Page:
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What are white blood cell disorders?

Blood is made up of three different types of blood cells, all of which are produced by the bone marrow:

  • red blood cells, which carry oxygen
  • platelets, which seal wounds and stop bleeding
  • white blood cells — leukocytes — which help fight infections

There are several different types of white blood cells, each of which has a specific role in protecting the body from infection:

  • neutrophils, which fight bacteria and fungal infections
  • lymphocytes, which fight viruses, produce antibodies, and regulate the immune system
  • monocytes/macrophages, which are "professional" germ-eating cells
  • eosinophils and basophils, both of which help fight parasites and are related to allergic responses

Many disorders can cause the bone marrow to produce too many or too few white blood cells, or to produce white blood cells that do not function as they should.

How we care for children with white blood cell disorders

Patients with white blood cell disorders are treated at Dana-Farber/Boston Children's Cancer and Blood Disorders Center through the Blood Disorders Center.

Our areas of research for white blood cell disorders

Thanks to ongoing research, treatment for patients with low white blood cell counts has improved significantly over the past 20 years. Genetic testing, which is now available for many congenital white blood cell disorders, including congenital neutropenias, has allowed better estimation of a patient's prognosis. Improved treatment and supportive care is helping patients with even the most severe of the neutrophil disorders to live longer.

For many children with rare or hard-to-treat conditions, clinical trials provide new options.

White Blood Cell Disorders | Symptoms & Causes

What are the symptoms of white blood cell disorders?

Symptoms depend on the type of white blood cell disorder a child has and it is important to obtain an accurate diagnosis from your child's physician. Common symptoms when white blood cells disorders include:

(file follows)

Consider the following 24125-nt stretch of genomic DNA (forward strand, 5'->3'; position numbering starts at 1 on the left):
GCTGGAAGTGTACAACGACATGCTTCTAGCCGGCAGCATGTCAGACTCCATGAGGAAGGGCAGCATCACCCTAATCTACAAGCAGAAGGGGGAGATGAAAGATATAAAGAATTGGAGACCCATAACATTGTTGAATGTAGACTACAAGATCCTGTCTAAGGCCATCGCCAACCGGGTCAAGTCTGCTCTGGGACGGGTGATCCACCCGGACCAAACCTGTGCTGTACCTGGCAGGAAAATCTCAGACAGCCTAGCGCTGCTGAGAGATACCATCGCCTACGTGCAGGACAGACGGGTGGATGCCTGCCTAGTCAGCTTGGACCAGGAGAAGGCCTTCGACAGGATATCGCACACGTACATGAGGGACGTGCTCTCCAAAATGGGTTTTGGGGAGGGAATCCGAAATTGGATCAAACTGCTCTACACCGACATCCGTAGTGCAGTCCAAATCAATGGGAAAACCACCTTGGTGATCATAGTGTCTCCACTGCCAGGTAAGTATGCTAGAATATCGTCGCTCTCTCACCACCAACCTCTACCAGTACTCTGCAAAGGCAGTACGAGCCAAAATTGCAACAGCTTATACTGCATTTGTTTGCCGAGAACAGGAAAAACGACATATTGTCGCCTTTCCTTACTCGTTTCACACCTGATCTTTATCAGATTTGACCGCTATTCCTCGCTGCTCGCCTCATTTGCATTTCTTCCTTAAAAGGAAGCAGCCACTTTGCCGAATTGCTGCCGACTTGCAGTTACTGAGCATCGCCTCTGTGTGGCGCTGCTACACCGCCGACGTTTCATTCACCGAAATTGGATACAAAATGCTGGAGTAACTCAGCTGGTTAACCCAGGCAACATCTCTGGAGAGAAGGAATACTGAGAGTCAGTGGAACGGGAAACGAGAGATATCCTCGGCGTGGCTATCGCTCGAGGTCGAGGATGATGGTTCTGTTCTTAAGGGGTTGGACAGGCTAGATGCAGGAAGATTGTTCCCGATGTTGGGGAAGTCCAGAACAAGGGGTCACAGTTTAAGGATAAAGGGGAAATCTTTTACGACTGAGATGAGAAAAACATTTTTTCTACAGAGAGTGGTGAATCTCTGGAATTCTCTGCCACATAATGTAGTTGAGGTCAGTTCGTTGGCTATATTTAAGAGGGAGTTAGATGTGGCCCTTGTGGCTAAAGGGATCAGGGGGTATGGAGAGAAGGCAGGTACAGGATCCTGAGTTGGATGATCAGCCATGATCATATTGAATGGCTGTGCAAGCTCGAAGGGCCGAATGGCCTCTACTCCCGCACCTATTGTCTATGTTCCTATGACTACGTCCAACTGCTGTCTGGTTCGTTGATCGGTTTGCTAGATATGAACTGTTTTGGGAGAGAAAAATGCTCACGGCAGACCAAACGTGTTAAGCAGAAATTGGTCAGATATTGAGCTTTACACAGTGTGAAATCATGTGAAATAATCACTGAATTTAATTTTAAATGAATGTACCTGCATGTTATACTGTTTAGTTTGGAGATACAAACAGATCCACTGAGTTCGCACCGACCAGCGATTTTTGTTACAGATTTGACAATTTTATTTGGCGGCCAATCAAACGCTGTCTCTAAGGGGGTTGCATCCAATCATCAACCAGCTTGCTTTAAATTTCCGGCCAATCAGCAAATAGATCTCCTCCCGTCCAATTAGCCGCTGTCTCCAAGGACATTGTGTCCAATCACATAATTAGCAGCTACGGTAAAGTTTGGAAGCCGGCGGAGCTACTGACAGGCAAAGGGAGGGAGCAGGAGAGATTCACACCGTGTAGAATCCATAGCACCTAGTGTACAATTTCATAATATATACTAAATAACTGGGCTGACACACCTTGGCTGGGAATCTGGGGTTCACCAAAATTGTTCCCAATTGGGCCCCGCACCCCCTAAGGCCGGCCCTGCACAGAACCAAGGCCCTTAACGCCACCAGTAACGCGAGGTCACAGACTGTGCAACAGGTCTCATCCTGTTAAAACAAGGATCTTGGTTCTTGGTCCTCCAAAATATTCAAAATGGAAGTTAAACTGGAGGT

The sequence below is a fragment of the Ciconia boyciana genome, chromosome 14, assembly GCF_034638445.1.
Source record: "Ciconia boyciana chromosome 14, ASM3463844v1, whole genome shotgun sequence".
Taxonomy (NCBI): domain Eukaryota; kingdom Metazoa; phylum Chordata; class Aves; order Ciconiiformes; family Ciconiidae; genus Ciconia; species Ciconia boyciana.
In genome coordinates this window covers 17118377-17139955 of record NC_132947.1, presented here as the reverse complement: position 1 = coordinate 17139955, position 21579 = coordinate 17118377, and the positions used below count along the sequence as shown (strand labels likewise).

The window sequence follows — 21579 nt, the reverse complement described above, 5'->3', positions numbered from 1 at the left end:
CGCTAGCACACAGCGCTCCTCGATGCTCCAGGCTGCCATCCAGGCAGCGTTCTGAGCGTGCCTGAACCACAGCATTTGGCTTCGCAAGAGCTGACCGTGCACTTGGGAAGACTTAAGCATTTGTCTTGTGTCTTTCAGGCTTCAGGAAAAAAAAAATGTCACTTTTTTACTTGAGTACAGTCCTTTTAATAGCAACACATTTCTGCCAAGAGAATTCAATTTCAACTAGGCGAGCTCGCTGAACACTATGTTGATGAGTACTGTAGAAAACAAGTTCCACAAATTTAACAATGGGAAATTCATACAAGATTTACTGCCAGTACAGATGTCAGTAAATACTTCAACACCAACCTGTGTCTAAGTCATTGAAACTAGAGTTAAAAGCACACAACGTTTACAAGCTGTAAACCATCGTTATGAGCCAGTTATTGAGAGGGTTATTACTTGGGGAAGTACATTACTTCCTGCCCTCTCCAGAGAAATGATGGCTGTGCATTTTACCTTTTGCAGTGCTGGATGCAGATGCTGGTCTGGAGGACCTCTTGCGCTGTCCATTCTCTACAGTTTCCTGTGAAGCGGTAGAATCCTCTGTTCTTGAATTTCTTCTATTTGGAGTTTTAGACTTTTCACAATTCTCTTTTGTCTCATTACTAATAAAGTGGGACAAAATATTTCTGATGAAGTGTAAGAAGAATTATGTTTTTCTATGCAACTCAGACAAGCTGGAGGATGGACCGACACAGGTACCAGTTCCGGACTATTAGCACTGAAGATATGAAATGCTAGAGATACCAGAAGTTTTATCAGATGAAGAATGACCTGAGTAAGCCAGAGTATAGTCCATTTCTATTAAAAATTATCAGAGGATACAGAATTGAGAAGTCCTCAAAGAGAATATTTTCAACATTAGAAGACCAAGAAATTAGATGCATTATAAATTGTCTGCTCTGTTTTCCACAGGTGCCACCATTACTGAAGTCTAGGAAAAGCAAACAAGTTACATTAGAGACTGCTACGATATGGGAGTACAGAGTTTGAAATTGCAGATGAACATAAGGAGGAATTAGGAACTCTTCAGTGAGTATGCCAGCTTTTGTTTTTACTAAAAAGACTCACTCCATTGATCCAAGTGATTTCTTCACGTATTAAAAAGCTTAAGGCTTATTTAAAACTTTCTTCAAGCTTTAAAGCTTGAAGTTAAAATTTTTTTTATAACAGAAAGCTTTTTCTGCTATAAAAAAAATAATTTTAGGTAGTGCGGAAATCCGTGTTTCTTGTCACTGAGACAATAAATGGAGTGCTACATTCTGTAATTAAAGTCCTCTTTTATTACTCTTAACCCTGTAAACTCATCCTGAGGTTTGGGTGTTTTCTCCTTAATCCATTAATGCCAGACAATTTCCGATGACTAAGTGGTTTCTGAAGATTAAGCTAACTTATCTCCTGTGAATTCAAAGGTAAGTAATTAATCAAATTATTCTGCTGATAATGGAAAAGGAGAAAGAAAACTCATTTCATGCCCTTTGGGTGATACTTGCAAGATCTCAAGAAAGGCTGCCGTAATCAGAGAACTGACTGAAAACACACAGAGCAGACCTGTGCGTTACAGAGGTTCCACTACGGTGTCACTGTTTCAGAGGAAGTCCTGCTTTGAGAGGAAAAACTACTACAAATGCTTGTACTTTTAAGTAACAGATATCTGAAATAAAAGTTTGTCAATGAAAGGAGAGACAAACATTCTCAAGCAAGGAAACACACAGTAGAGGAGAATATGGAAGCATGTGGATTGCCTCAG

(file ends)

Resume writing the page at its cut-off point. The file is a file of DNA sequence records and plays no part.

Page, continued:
• frequent infections, most often in the lungs, ears or sinuses
  • skin abscesses
  • mouth sores
  • invasive fungal infections
  • severe tooth and gum (periodontal) disease

Certain conditions can have unique symptoms, such as delayed wound healing in leukocyte adhesion deficiency and chronic, sometimes greasy, diarrhea in Shwachman-Diamond syndrome

What causes white blood cell disorders?

White blood cell disorders occur when the white blood cell count is too low or too high, or when the white blood cells are not functioning properly — conditions of neutrophils and lymphocytes are the most common.

When the white blood cell count is low

Neutropenia is the general term for low numbers of neutrophils in the blood. It may be congenital (due to genetic causes) or acquired (caused by medications/drugs, toxins, viruses or attacks from the child’s own immune system). Shwachman-Diamond syndrome is a rare inherited disease marked by pancreas dysfunction and congenital neutropenia—low numbers of neutrophils due to insufficient production. Kostmann syndrome is a severe form of congenital neutropenia. In this inherited disorder, the blood virtually lacks neutrophils because they do not mature properly. Patients present with infections and mouth sores early in life.

When the white blood cell count is high

Eosinophilia is a rare increase in the number of eosinophils in the blood, usually as a result of signals produced by other cells calling for more eosinophil production. Neutrophilia, meanwhile, is an increase in the number of neutrophils in the blood. Most commonly, neutrophilia is acquired and occurs in response to infections or drugs. Other rare causes exist.

White Blood Cell Disorders | Diagnosis & Treatment

How are white blood cell disorders diagnosed?

Depending on the type of white blood cell disorder a child has, the doctor may order:

  • blood work to evaluate white blood cells' number and morphology (appearance)
  • bone marrow testing

Doctors may order additional specific tests to confirm or rule out certain disorders, such as:

After all tests are completed, hematologists will be able to outline the best treatment options.

What are the treatment options white blood cell disorders?

Treatment depends on the underlying problem (e.g., acquired, congenital) and severity and may include:

  • oral or intravenous antibiotics to fight infection
  • colony-stimulating factor to stimulate the bone marrow to produce more white blood cells

Stem cell (bone marrow) transplant may be an option for severe congenital diseases. Bone marrow transplant involves the replacement of diseased bone marrow with another person’s healthy bone marrow. Unfortunately, it may not be an option for everyone. The success of a transplant depends on many factors, such as how close the match is between child and donor (matched siblings are best; if your child has a sibling, there is a 1-in-4 chance they will be a match) and the patient's age. The decision to proceed with bone marrow transplant should be discussed with your child’s hematologist and a stem cell transplant team.

White Blood Cell Disorders | Programs & Services